This is a CFP for a proposed session for the 2012 MLA convention, which will meet in Seattle and has the presidential theme 'Language, Literature, Learning'. This CFP is also posted on the MLA convention page. As per the rules, papers will be 15 minutes; if there is sufficient demand I would consider submitting this session as a roundtable discussion instead (please do feel free to me if the latter appeals). All participants must be members of the MLA by 7 April.
We welcome submissions in all areas of the Humanities, understood in the broadest sense, including Foreign Languages and Literatures, English, Creative Writing, Linguistics, Anthropology, Psychology, Cultural studies, the Visual Arts, Theatre, Music, Philosophy and History. Papers, proposed performances, art installations or screenings may be submitted by scholars, writers, artists or performers and may be in English, French, German or Spanish. Conference participants will be encouraged to expand and revise their papers for submission to a special issue of JAISA: The Journal of the Association for the Interdisciplinary Study of the Arts.
New Formalism and the Popular Religious Novel: Special Session, MLA 2012
What does new formalism bring to the popular religious novel? Marjorie Levinson has suggested that new formalism, in its most sensitive and nuanced instances, offers a way of re-approaching central questions concerning the work of literature in modernity. It does this, not by rejecting history as a grounding methodological episteme, but by returning, historically, to the different ways literary form has been understood over time, as engendering experiences that are not perfectly coincidental with history itself.
Special issue of L'Esprit Créateur on "The Recent Work of Luce Irigaray"
Guest editor, Heidi Bostic
For Luce Irigaray, topics such as dialogue, love, and the relation between two are not merely personal issues, but may form the basis of a new social order. This special issue represents the diversity of issues linked to Irigaray's thought, ranging from ontology, subjectivity, and language, to yoga, spirituality, and the body, to education, law, and politics.
Submission deadline for articles in English or French, max. 6,000 words, is December 1, 2011.
Unexpected Agents: Considering agency and subjectivity beyond the boundaries of the human (1800 — the Present)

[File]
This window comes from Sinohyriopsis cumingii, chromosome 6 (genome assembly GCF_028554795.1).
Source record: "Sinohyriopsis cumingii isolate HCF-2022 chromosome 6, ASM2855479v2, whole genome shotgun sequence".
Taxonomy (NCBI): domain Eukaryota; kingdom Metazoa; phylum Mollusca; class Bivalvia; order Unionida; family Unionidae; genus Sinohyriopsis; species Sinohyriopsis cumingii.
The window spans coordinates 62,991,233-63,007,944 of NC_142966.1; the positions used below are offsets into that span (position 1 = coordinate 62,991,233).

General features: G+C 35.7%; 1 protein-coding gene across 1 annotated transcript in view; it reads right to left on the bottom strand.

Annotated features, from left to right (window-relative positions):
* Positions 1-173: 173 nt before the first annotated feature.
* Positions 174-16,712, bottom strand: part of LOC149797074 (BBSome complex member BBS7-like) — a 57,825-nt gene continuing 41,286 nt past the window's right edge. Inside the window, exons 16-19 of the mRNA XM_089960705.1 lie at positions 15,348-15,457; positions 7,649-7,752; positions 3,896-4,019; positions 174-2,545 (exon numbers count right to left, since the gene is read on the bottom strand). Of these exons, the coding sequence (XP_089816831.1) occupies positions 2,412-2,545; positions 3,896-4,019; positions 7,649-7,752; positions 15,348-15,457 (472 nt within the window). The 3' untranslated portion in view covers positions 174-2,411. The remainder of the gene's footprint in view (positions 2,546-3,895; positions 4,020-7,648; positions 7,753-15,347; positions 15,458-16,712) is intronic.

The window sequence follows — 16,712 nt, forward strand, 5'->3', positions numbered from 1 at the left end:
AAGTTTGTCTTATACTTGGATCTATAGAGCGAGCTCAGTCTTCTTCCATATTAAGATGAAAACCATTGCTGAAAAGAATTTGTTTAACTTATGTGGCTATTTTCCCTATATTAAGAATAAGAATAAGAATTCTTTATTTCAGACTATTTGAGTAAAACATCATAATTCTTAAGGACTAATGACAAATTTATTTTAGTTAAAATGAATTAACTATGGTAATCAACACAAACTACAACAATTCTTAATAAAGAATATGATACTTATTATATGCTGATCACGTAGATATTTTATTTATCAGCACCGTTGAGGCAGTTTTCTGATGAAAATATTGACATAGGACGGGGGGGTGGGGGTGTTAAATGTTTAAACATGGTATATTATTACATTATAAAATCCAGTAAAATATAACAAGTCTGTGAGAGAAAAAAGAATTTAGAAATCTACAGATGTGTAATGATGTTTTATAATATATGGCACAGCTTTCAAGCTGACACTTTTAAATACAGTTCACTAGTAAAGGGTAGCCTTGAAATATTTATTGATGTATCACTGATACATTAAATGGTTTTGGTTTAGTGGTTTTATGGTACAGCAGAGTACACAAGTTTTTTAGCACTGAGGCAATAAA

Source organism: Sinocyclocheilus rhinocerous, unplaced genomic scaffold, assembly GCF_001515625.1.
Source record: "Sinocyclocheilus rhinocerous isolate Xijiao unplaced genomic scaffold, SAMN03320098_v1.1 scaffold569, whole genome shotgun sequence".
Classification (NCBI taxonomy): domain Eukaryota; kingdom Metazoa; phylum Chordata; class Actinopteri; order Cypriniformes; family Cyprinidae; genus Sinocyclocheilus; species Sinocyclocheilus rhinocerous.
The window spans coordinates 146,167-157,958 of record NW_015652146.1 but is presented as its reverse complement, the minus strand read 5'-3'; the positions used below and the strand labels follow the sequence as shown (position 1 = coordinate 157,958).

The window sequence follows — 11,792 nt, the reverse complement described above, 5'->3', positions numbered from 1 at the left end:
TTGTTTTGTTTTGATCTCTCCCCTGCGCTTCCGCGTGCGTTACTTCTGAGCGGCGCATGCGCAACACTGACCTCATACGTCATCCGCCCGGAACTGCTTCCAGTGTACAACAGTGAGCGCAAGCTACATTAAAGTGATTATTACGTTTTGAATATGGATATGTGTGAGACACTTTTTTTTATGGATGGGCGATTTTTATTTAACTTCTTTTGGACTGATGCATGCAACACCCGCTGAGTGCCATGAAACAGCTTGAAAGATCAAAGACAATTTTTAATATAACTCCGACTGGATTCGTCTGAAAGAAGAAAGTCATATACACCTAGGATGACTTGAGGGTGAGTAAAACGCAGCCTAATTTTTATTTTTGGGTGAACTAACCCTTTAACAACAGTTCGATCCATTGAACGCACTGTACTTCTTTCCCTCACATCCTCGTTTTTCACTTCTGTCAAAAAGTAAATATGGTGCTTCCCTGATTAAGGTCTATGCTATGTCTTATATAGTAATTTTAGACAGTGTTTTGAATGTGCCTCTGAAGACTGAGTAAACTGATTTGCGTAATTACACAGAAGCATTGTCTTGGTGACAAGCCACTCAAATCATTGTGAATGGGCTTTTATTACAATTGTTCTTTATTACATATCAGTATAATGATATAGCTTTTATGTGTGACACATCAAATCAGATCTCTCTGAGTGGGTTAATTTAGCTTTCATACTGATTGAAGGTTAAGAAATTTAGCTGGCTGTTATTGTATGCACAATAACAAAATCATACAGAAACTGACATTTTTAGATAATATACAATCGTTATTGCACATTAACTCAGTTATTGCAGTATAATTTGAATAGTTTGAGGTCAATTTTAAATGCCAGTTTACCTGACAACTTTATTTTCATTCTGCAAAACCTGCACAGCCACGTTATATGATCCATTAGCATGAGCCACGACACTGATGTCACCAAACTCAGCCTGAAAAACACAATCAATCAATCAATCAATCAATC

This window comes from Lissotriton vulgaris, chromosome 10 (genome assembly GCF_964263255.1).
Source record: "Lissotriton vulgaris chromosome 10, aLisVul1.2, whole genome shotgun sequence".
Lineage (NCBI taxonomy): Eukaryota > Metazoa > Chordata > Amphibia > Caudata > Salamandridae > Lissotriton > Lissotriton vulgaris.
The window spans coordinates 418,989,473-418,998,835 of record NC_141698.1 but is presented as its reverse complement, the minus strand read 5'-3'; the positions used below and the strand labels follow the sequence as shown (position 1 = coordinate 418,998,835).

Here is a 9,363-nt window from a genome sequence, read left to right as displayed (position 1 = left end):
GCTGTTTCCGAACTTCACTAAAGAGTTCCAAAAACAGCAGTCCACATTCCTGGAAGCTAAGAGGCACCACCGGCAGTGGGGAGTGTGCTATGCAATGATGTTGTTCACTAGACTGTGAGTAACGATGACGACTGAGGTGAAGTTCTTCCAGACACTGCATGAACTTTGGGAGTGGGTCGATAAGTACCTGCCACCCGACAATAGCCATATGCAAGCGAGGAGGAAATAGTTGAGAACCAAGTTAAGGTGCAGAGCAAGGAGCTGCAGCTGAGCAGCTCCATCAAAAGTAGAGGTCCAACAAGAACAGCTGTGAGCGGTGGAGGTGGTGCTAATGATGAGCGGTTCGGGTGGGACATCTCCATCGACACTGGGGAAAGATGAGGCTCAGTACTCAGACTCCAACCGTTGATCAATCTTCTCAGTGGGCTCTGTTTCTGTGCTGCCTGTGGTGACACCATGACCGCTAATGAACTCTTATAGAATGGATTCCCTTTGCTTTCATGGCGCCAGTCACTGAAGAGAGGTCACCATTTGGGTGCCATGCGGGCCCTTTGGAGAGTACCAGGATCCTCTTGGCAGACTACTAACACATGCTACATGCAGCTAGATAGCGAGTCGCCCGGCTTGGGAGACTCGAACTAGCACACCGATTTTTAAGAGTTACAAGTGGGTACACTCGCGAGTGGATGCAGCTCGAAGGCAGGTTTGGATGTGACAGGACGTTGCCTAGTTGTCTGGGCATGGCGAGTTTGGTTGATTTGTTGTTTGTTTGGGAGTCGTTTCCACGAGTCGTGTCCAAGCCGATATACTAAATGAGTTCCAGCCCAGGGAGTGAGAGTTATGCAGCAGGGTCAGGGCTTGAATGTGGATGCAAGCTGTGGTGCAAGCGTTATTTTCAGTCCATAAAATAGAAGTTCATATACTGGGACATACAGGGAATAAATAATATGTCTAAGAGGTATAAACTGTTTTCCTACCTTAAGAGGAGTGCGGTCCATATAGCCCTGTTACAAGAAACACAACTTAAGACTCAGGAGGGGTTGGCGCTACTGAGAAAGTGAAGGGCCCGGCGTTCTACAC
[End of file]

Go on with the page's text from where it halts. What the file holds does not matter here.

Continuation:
* One-day postgraduate symposium at the University of Birmingham
* Friday 24 June 2011
* Keynote Speaker: Sarah Kember (Goldsmiths, University of London)
'Anything that does modify a state of affairs by making a difference is an actor - or, if it has no figuration yet, an actant'
(Bruno Latour, Reassembling the Social, 2005)
We seek papers dealing with "haunted" aspects of travel writing, from the nineteenth century to the present. Topics can include literal or metaphorical haunting, such as an author's interaction with a foreign land/people/religions, the negative impression left by travel to a foreign land, the idea of the haunted mind (i.e. the troubled artist abroad), travel as escape, cursed foreign relics brought back to a native land, fantastic experiences with the unknown world, unidentifiable beings in movement, or the "troubled" persistence of memory. Please send an abstract (300 words maximum) and brief CV by 21 March 2011.
Book Reviews for Schuylkill graduate journal: Mind/Body
Relationships -- Special Issue
This panel seeks papers that expand our understanding of antebellum literary history via the relatively uncharted productions of Henry Clapp and his bohemian contributors to The New York Saturday Press:
*Pfaff's and the New-York Saturday Press*
Open session on bohemian Saturday Press and the genres and writers, scandals and crises, scenes and markets that suggest new perspectives on antebellum literary production. Please send a 300-word abstract and a brief CV to Leif.Eckstrom@tufts.edu by 15 March 2011.
We invite submissions for the second issue of The Centennial Reader. Essays can be on any topic of interest to an informed, Canadian audience.
As part of its centennial celebrations during 2010‐2011, Mount Royal University began an online, peer‐reviewed database of essays to offer a publication forum for intellectual discussion for Canadian writers. The Mount Royal Centennial Reader straddles both worlds: the academic world and the popular publication world. Submissions should therefore apply intellectual thought to topical concerns, offered in an entertaining and popular way.
Digital Technology in the Literature Classroom: Theory and Practice
An edited collection with preliminary interest expressed by Bedford/St. Martin's.